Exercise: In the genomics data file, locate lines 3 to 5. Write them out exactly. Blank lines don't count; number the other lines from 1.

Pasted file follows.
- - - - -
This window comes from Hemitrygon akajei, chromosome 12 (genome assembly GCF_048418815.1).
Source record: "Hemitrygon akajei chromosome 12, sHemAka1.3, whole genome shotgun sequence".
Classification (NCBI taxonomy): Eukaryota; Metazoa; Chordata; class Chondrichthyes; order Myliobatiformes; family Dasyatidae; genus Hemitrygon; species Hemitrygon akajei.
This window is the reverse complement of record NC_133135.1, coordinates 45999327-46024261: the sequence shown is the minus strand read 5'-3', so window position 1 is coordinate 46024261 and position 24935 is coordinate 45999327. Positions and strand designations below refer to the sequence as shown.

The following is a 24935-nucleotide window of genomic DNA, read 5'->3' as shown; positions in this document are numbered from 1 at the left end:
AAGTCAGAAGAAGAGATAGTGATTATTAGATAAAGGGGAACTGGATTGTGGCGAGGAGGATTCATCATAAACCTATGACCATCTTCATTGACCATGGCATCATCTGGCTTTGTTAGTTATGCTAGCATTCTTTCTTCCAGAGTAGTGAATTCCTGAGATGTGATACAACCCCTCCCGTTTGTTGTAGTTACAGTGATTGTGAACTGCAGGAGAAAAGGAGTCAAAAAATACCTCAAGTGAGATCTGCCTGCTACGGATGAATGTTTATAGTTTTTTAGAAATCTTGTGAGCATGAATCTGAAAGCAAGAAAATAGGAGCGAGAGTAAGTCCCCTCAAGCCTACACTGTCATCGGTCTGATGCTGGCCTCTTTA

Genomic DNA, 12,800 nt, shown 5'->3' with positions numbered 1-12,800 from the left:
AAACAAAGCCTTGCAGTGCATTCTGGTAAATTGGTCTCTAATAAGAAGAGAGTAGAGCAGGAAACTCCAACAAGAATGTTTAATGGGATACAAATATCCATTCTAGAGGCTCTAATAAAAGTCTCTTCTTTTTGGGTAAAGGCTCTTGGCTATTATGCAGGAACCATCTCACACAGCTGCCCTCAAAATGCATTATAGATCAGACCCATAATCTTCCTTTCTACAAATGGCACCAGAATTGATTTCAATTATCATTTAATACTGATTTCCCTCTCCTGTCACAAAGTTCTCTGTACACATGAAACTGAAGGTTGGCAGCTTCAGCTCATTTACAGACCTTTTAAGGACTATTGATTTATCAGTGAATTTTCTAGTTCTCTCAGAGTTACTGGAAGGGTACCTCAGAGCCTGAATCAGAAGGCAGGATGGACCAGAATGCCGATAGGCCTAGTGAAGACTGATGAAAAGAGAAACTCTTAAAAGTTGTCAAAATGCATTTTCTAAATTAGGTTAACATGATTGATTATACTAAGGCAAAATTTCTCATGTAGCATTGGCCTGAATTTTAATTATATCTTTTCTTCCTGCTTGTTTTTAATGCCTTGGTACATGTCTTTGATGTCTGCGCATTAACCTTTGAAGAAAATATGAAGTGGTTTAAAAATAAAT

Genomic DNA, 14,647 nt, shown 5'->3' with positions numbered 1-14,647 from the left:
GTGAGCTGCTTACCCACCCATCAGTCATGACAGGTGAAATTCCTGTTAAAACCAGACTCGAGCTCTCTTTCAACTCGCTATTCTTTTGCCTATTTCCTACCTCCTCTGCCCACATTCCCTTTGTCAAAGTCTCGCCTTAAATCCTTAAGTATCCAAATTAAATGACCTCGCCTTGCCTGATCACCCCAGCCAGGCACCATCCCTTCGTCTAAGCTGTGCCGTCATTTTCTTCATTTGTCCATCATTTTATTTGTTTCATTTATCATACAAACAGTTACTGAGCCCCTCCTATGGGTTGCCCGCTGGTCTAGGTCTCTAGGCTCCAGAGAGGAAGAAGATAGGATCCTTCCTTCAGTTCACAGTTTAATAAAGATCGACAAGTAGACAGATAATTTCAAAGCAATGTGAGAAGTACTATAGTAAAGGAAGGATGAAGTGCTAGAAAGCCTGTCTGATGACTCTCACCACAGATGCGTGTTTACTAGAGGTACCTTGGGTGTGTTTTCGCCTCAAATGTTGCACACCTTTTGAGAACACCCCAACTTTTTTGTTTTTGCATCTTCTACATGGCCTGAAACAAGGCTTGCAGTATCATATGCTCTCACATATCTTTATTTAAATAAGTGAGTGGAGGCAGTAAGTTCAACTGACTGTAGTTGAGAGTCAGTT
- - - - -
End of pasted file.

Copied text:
Classification (NCBI taxonomy): Eukaryota; Metazoa; Chordata; class Chondrichthyes; order Myliobatiformes; family Dasyatidae; genus Hemitrygon; species Hemitrygon akajei.
This window is the reverse complement of record NC_133135.1, coordinates 45999327-46024261: the sequence shown is the minus strand read 5'-3', so window position 1 is coordinate 46024261 and position 24935 is coordinate 45999327. Positions and strand designations below refer to the sequence as shown.

The following is a 24935-nucleotide window of genomic DNA, read 5'->3' as shown; positions in this document are numbered from 1 at the left end: